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Spring Bulbs: Wild Hyacinths

A perfect native alternative to ornamental bulbs.

camassia scilloides
Newly Planted Eastern Wild Hyacinths

Eastern wild hyacinths (Camassia scilloides) can substitute for ornamental bulbs such as grape hyacinths (Muscari armeniacum), Siberian squill (Scilla siberica) and Spanish bluebells (Hyacinthoides hispanica). Racemes of lavender flowers emerge atop 1 to 2 foot high stems in mid to late spring.


Wild hyacinths grow best in moist soils and full sun. They also grow just fine in dappled shade as these are and tolerate drier soils when not growing or blooming. These bulbs also grow in clay soils. Here, eastern wild hyacinths emerge in late March to early April and bloom in April. The sunnier the spot, the earlier they will bloom. They look terrific planted in groups.

It is important to leave the foliage to grow after the bulb has finished flowering. The foliage feeds the bulb before it goes dormant to give it the energy needed to flourish the following spring. Clumps of bulbs I have planted get larger each year. The eastern wild hyacinths shown above were planted 6 months ago so are not yet mature.

Wild hyacinths are perennial and will continue to flower year after year. Clumps will also gradually grow in size. The Missouri Botanical Garden advises not to disturb bulbs after they are planted to get the best growth. Wild hyacinths also make great cut flowers.

The United States has several native wild hyacinths. Eastern wild hyacinth (Camassia scilloides) has a lavender flower and is native to the eastern United States. Southern wild hyacinth (Camassia angusta) also has a lavender flower and is native to the central and southeastern U.S. Common camass (Camassia quamash), native to the west, has deeper blue colored flowers.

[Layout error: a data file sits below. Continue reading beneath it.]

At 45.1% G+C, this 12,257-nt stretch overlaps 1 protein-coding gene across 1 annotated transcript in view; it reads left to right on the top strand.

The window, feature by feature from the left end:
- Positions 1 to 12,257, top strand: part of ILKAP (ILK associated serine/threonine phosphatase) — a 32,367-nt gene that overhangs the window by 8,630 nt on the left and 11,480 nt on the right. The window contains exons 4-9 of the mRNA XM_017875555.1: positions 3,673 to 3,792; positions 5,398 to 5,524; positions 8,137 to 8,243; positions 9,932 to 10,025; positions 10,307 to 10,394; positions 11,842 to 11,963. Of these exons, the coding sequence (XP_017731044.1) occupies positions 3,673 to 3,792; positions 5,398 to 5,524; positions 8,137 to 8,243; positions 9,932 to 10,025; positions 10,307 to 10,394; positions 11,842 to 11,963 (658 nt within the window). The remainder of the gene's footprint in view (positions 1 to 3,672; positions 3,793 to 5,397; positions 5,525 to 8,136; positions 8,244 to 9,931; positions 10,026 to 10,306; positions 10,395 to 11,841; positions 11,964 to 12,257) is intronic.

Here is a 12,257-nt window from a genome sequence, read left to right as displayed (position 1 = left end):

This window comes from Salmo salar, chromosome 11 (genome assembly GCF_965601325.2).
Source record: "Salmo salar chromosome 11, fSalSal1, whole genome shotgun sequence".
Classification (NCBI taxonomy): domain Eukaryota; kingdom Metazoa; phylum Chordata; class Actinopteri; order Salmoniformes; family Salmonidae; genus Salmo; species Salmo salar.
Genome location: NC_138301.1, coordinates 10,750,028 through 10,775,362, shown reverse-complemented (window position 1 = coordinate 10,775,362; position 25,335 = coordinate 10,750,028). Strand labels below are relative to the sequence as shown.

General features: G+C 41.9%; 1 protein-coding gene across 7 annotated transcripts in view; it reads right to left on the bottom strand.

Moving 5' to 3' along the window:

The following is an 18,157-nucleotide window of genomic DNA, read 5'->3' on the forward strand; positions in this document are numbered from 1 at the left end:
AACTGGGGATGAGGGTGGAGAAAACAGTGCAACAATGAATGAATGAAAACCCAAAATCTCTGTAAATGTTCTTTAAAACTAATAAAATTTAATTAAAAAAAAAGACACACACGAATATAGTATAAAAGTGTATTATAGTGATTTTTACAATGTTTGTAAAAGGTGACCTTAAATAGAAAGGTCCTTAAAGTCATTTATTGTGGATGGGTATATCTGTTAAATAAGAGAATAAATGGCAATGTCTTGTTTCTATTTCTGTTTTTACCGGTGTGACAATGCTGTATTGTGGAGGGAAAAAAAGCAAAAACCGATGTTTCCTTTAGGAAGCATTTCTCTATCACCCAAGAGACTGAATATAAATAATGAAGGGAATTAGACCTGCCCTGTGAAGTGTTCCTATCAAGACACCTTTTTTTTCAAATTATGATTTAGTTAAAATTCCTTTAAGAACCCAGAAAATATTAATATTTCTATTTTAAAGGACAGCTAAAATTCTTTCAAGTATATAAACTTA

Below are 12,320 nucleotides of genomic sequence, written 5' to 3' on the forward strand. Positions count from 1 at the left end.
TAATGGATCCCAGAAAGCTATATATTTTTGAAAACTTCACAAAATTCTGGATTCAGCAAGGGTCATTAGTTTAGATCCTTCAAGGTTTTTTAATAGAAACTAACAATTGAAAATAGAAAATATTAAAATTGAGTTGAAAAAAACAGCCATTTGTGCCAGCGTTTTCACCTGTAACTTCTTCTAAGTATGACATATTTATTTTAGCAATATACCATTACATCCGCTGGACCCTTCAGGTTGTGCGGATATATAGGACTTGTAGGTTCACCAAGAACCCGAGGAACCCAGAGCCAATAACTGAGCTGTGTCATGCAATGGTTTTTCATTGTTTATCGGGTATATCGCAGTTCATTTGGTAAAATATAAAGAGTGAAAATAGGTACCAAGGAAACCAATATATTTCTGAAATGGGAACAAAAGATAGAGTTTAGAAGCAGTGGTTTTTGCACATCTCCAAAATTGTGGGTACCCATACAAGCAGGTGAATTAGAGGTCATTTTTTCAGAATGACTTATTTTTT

Common Camass, Ornamental Bluebell, Eastern Camass
Mature Common Camass, Mature Ornamental Bluebell, Young Eastern Wild Hyacinth


Should you search for camassia bulbs on-line, the bulbs for sale are typically the "quamash" type, those native to the northwest. Eastern camassia, the "scilloides" type, are much harder to find. If you do happen upon more than one source, it is advantageous to select older or larger bulbs if you are interested in getting mature blooms and plants quickly. Most will get as large as the bulbs at the left and center above. The bulb on the right is younger.

Prairie Moon Nursery currently has our native camassia bulbs for sale. The bulbs are four to five years old. The bulbs will be shipped after the plants go dormant. If you want to add eastern wild hyacinth to your garden, now is the time to purchase bulbs as they are not always available. (Nuts for Natives has no financial connection to any nursery or business -- just promoting native plants!)

If you have seen these natives in bloom, you may already be wild for wild hyacinths!

1 Comment

Great post!


We want you to be as excited about planting Chesapeake natives as we are. “Plant This or That” gives you a native alternative to popular plants. Other posts highlight really fabulous fauna native to the Chesapeake.

Nuts for Natives, avid gardener, Baltimore City admirer, Chesapeake Bay Watershed restoration enthusiast, and public service fan.

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